by Madison Fratzke, BSRT, RRT, RRT-ACCS, Jason Kirkness, PhD, and Keith Lamb, BS, RRT, RRT-ACCS, FAARC
Nasal High Flow Therapy (NHF) has become a first line mode for respiratory support in patients with hypoxemic respiratory failure.
1 – 4 Published nomenclature for NHF therapy often utilize or include one of a dozen permutations of discretionary terms that refer to various attributes of providing support (i.e. heated, humidified, nasal cannula, oxygen). Standardization and consistent use of appropriate terminology in literature and educational publications will improve understanding of therapeutic indications for nasal high flow therapy.
A requirement for therapies purporting to deliver “High Flow” is to deliver sufficient gas flow to meet or exceed each patient’s inspiratory flow demand.
5 Inspiratory flow demand is the flow rate at which a patient inhales, and when NHF flow rate exceeds the peak inspiratory flow rate all inspired gas is received via the high flow cannula. At rest during tidal breathing, an inspiratory flow rate of between 20-30 liters per minute (LPM) may be expected. However, during increase effort or acute distress if a patient’s spontaneous inspiratory flow rate is 45 liters per minute or greater, then NHF therapy must deliver gas flow to the patient that meets or exceeds this flow. 6 During NHF therapy at a flow rate sufficient to satisfy the patients inspiratory flow demand, the concentration of oxygen delivered will accurately reflect F IO 2 since there will be little to no entrainment of room air diluting the delivered gas. 7
Typically, a NHF system will comprise a 1) gas blender, 2) flow meter display 3) nasal interface and heated circuit and 4) humidification system. One of the hallmarks of an efficient NHF system is to be able to deliver optimally humidified gas at body temperature pressure and humidification. Respiratory support is maximized by the ability to deliver flow up to 60 LPM with an F
IO 2 from 0.21-1.0 and humidified gas conditioned at 37°C.
There are multiple advantages to utilizing NHF for providing respiratory support:
Humidification: NHF delivers optimal humidification of the inspired gas at 44 mg H 2O/L or 100% relative humidity. Near normal physiologic heat and humidification of inspired gas may have multiple advantages. Humidification preserves airway mucociliary transport and facilitates mobilization of secretions that may obstruct ventilation. Further, it has been demonstrated that mobilizing secretions mitigates the opportunity for pulmonary infection. Additionally, humidification contributes to “comfort” and tolerance of therapy. Increased patient comfort may improve compliance and therefore effectiveness of respiratory support by NHF therapy. 8 – 9
Positive Expiratory Pressure: The flow rate of expired gas against the in-coming gas exhaled against a narrowed path generates Positive Expiratory Pressure. This amount of pressure predominantly will be dependent on patients exhaled flow rate, the inspiratory flow delivered by the device and to a lesser degree the size of the cannula relative to the nasal airway size. Elevated airway pressure during expiration can increase expiratory time, lower respiratory rate and decrease work of breathing. 10 – 12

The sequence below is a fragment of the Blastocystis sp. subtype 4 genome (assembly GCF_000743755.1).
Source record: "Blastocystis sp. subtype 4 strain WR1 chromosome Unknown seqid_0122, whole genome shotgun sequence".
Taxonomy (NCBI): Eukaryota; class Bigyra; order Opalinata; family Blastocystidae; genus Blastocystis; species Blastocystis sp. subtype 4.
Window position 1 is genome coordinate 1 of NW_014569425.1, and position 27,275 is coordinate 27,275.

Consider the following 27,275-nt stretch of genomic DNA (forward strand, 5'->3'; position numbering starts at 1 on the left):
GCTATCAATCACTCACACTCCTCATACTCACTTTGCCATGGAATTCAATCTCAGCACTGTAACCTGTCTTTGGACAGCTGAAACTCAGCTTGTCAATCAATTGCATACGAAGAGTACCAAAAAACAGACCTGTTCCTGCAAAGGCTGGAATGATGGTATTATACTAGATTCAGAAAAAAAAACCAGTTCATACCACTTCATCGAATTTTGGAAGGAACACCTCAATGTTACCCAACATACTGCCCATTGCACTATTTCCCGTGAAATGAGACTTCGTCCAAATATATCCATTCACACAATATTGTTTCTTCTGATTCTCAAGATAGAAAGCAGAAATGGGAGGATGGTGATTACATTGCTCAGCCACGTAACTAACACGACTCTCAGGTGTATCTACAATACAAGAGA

High Flow: As discussed above, NHF is able to deliver high inspiratory flow that meets or exceeds that of the patient, whereby delivered F IO 2 will be more precise. Moreover, the patient may subjectively feel less flow-hungry and demonstrate decreased work of breathing thereby reducing anxiety. The level of high flow is directly proportional to the reduction in fraction of dead space ventilation, clearance of exhaled carbon dioxide and improvement in ventilatory efficiency. 13 – 17
Due to the widespread and rapid adoption of NHF there are currently some limitations to undertaking large clinical outcomes studies with equipoise, identifying the most suitable patient selection criteria and establishing appropriate control group, since limiting or restricting the current use of high flow may result in false baseline. A great deal of the literature support for NHF relates to hypoxemic respiratory failure including ARDS.
1 – 3 In patients with respiratory failure post-extubation, NHF is better tolerated compared with non-invasive ventilation. In recent meta-analysis first-line therapy for preventing intubation, preventing post-extubation respiratory failure and re-intubation favors NHF compared to conventional oxygen therapy. 18 – 20 Furthermore, it has been proposed that severe heart failure patients may benefit from NHF by way of inferior vena cava collapsibility and preload reduction with increased gas flows. 21 – 22 Despite widespread use and growing body of literature, when NHF is utilized in any patient, it is the clinician’s responsibility to continue scheduled assessments of a patient’s status and response to the therapy. Recently, validation of a clinically useful and simple to apply index (the ROX index; SpO 2/F IO 2/RR) is used to indicate need for escalation of care and risk of therapy failure. 23
It is important that each clinician understands the physiologic mechanisms of NHF therapy and expected responses in various disease pathogenesis. Moreover, establishing a systematic approach to the use of NHF therapy will positively affect the development of treatment pathways, the ability to assess, troubleshoot and optimize patient outcomes.